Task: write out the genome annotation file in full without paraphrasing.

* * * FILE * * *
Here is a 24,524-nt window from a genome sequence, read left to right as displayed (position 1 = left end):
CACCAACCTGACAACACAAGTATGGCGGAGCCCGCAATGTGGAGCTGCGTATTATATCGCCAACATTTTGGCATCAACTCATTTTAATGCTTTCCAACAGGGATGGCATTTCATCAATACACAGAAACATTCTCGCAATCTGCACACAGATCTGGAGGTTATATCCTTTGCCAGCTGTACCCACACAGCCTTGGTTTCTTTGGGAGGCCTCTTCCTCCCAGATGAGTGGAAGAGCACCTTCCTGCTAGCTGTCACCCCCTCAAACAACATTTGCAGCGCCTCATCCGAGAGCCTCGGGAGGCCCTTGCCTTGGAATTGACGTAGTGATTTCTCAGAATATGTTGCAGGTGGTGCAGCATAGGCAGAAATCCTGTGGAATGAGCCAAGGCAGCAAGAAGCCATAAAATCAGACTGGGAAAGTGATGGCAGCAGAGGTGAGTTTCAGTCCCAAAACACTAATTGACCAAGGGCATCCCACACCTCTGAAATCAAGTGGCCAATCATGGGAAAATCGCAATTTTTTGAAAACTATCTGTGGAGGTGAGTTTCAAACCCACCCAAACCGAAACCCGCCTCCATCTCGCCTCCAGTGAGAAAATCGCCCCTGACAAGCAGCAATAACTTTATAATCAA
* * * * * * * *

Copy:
Here is a 24,524-nt window from a genome sequence, read left to right as displayed (position 1 = left end):
CACCAACCTGACAACACAAGTATGGCGGAGCCCGCAATGTGGAGCTGCGTATTATATCGCCAACATTTTGGCATCAACTCATTTTAATGCTTTCCAACAGGGATGGCATTTCATCAATACACAGAAACATTCTCGCAATCTGCACACAGATCTGGAGGTTATATCCTTTGCCAGCTGTACCCACACAGCCTTGGTTTCTTTGGGAGGCCTCTTCCTCCCAGATGAGTGGAAGAGCACCTTCCTGCTAGCTGTCACCCCCTCAAACAACATTTGCAGCGCCTCATCCGAGAGCCTCGGGAGGCCCTTGCCTTGGAATTGACGTAGTGATTTCTCAGAATATGTTGCAGGTGGTGCAGCATAGGCAGAAATCCTGTGGAATGAGCCAAGGCAGCAAGAAGCCATAAAATCAGACTGGGAAAGTGATGGCAGCAGAGGTGAGTTTCAGTCCCAAAACACTAATTGACCAAGGGCATCCCACACCTCTGAAATCAAGTGGCCAATCATGGGAAAATCGCAATTTTTTGAAAACTATCTGTGGAGGTGAGTTTCAAACCCACCCAAACCGAAACCCGCCTCCATCTCGCCTCCAGTGAGAAAATCGCCCCTGACAAGCAGCAATAACTTTATAATCAA